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The Federal Reserve’s May 2020 Beige Book economic conditions summary, prepared using data collected on or before May 18th, found economic activity declining in all districts and falling sharply in most of them. Activity declined in all sectors, with leisure and hospitality being hit especially hard. While wages were flat or declined in general, they increased in high-demand and essential sectors in most districts. Some employers cited challenges in returning workers from layoffs that included continued health concerns, limited childcare access, and generous unemployment benefits. Consumer demand was weak, and prices were steady to moderately down, although increased demand for some grocery items and personal protective equipment led to higher prices for those items. Contacts expressed hope that business reopenings would lead to increased activity, but most were pessimistic about the pace of a future recovery.
The second estimate of Q2 GDP was revised downward from a -4.8% contraction to a -5.0% contraction as a steeper drop in private inventory investment was somewhat offset by smaller than previously estimated declines in consumer spending and nonresidential fixed investments. The downward revision to private inventory was primarily due to drops in nondurable goods manufacturing and wholesale trade inventories, which were led by petroleum products. The upward revision to consumer spending was mostly due to increases for food and beverages, light truck purchases, and healthcare spending, while spending on gasoline, international travel, and food services dropped further than previously forecast. Corporate profits decreased by $295.4 billion for Q2, with domestic financial corporation profits dropping -$67.4 billion, domestic nonfinancial corporation profits dropping -$169.5 billion, and rest of the world profits dropping -$58.6 billion.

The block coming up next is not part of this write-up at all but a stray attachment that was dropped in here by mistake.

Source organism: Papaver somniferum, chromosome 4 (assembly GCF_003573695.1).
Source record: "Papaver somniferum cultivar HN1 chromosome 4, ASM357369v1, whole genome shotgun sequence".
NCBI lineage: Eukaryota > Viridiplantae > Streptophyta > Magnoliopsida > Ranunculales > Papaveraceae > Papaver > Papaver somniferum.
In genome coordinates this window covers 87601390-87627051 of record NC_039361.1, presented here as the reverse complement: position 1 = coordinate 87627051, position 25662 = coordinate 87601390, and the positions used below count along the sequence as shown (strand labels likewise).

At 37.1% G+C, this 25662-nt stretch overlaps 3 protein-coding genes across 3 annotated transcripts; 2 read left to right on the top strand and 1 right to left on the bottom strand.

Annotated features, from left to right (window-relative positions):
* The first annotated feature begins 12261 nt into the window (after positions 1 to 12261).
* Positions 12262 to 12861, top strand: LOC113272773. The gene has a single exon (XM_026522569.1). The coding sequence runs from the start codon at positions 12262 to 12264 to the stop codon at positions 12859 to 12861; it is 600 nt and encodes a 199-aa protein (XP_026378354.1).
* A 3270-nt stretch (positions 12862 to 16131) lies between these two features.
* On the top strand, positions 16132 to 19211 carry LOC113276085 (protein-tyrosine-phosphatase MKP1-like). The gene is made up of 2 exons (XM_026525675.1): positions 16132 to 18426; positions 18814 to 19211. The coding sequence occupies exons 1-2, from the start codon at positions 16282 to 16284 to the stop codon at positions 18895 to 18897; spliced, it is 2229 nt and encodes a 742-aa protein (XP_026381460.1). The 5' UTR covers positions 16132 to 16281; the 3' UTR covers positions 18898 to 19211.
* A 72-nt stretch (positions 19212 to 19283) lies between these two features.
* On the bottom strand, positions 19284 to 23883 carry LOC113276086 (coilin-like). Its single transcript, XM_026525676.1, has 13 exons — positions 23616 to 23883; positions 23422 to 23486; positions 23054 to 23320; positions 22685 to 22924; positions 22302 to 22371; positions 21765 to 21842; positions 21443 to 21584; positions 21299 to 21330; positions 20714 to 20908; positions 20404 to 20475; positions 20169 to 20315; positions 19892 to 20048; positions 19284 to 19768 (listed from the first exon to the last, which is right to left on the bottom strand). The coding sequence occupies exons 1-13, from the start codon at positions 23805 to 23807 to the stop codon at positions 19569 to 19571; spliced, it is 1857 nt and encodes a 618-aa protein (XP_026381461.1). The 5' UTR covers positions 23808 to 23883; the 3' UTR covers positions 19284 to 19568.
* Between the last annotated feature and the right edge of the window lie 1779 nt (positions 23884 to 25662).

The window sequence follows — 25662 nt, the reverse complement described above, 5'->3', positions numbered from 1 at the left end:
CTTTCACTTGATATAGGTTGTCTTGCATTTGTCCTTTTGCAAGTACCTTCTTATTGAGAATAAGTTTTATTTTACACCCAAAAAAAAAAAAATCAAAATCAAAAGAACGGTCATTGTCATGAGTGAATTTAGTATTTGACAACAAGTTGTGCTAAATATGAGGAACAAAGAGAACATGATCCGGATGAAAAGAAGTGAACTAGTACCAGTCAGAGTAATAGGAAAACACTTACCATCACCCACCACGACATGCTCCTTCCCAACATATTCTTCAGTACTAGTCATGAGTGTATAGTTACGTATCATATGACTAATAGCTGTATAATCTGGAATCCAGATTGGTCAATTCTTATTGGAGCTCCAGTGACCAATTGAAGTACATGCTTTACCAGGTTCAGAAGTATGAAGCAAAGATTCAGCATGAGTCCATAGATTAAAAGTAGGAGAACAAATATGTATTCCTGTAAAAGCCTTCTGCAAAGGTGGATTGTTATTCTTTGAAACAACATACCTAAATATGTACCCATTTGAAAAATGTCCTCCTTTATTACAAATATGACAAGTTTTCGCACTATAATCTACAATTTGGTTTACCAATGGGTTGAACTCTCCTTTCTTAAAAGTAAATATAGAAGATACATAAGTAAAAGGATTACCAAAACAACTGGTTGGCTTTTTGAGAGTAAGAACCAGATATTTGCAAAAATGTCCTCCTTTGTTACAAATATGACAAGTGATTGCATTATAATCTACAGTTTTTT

Personal income rose +10.5% (+$1.97 trillion) in April, with after tax disposable personal income up +$2.13 trillion. Worker compensation fell -$878.5 billion, after a -$374.6 billion drop in March, and the increase in income was entirely due to increased government benefits (+$2.99 trillion). The savings rate rose from 12.7% in March to 33% (+$4.04 trillion) in April, and personal outlays dropped by -$1.91 trillion. Consumer prices were down -0.5% compared to March, and only up +0.5% for the year vs a +1.3% yearly increase in March. Core prices, which exclude food and energy, were down -0.4% compared to March, and up +1.0% for the year vs +1.7% in March.
Monday June 1 – ISM Manufacturing PMI
Friday June 5 – Employment Situation